Fort Knox, Ky.—Teamwork and trust are not values unique to the Army but they certainly are highly emphasized.
1st Regiment Cadets spent the past two days going through the Buddy Team Live Fire training exercise. Yesterday, the Cadets went down the range practicing with blanks while today, the Cadets moved down range using live ammunition.
Cadet Heath Sullivan from Virginia Polytechnic Institute and State University, leads his safety, Sgt. Bradley Girard of Murphys, California, down the lane during the first-ever Buddy Team Live Fire performed at Advanced Camp on June 6 at Fort Knox, Kentucky. | Photo by Reagan Zimmerman, CST Public Affairs Office
Through the exercise Cadets are paired with a partner to work with to effectively and safely move down range while engaging targets.
These pairs of battle buddies now had to put their trust of one another to the test.
For Cadet James Harding, from Plainfield, Massachusetts, who is attending the University of Massachusetts, this was an easy task.
“I like that I got picked with a really good buddy of mine to do this live fire, so I would say that the environment has been my favorite part of this event.” Harding said.
Cadet Sahelanda Gelin, from Broward, Florida, a student at Florida A&M University, said she really enjoyed the partnership aspect of the training and knowing that someone had her back.
Cadet Aidan Kidd from The Citadel, checks to make sure his weapon is on safe before moving during the first-ever Buddy Team Live Fire performed at Advanced Camp on June 6 at Fort Knox, Kentucky. | Photo by Reagan Zimmerman, CST Public Affairs Office
“My favorite part would honestly have to be being out there with my partner and seeing how we worked as a team and everything, him covering me and having my back while I while I was moving to the next objective.” Gelin said.
Teamwork and trust were put to the test upon the Cadets arrival at Woods Range Thursday morning when it was time to begin the live fire part of the training.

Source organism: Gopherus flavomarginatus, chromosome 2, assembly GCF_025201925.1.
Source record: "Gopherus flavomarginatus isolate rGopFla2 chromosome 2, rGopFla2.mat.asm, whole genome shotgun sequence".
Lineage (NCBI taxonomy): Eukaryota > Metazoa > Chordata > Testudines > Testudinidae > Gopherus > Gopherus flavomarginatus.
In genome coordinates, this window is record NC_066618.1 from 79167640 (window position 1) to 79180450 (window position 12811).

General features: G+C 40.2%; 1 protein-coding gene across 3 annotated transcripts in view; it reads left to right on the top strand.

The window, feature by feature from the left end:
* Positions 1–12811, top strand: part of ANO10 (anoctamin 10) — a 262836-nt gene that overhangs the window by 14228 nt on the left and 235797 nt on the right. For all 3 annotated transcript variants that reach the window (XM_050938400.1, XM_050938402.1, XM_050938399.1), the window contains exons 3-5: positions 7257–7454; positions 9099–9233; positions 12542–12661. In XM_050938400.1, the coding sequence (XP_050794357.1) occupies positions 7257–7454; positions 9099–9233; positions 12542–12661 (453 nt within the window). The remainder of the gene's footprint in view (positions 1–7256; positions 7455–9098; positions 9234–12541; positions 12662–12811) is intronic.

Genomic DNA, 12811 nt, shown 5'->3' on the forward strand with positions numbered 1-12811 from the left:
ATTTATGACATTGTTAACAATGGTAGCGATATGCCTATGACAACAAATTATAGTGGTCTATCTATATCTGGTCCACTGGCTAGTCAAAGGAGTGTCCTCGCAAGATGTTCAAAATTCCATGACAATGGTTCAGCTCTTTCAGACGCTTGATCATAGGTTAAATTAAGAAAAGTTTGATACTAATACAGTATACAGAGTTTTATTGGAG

Cadet Anthony Kniffin from Landrum, South Carolina, who attends The Citadel, the partnership aspect of the training gave him the motivation to keep going.
“Definitely running down the range with the vest on you realize how out of shape you can be but when you say ‘I’m moving,’ that was the moment when you realize ‘great, I have to get up and run again,’ but as soon as you hear your buddy say ‘I’ve got you covered,’ you know that you have to get where he is. You are no longer running for yourself anymore but you are running for them,” Kniffin said.
Cadet Shuyang Dong from the University of Minnesota, releases a grenade to finish his lane, as Sgt. Dakota Siemering of Brighton, Colorado, acts as his safety during the first-ever Buddy Team Live Fire performed at Advanced Camp on June 6 at Fort Knox, Kentucky. | Photo by Reagan Zimmerman, CST Public Affairs Office
The idea of having someone cover your back is appealing to everyone.
“It is actually very cool and amazing because that is what the Army is about.,” Gelin said. “Covering each other and making sure each other is held accountable. At the end of the day we are individuals after the same purpose. Always knowing that when you look over your shoulder you have someone behind you.”
Harding agrees with Gelin’s sentiment.
“We are on the same team practicing for our future careers and bettering each other,” Hardin said.
Kniffin said that trust in the person covering your back makes the exercise and life in general less scary.
“If you can’t trust the guy on your left or your right, then you are out there alone,” Kniffin said. “Everything is scarier when you are by yourself.”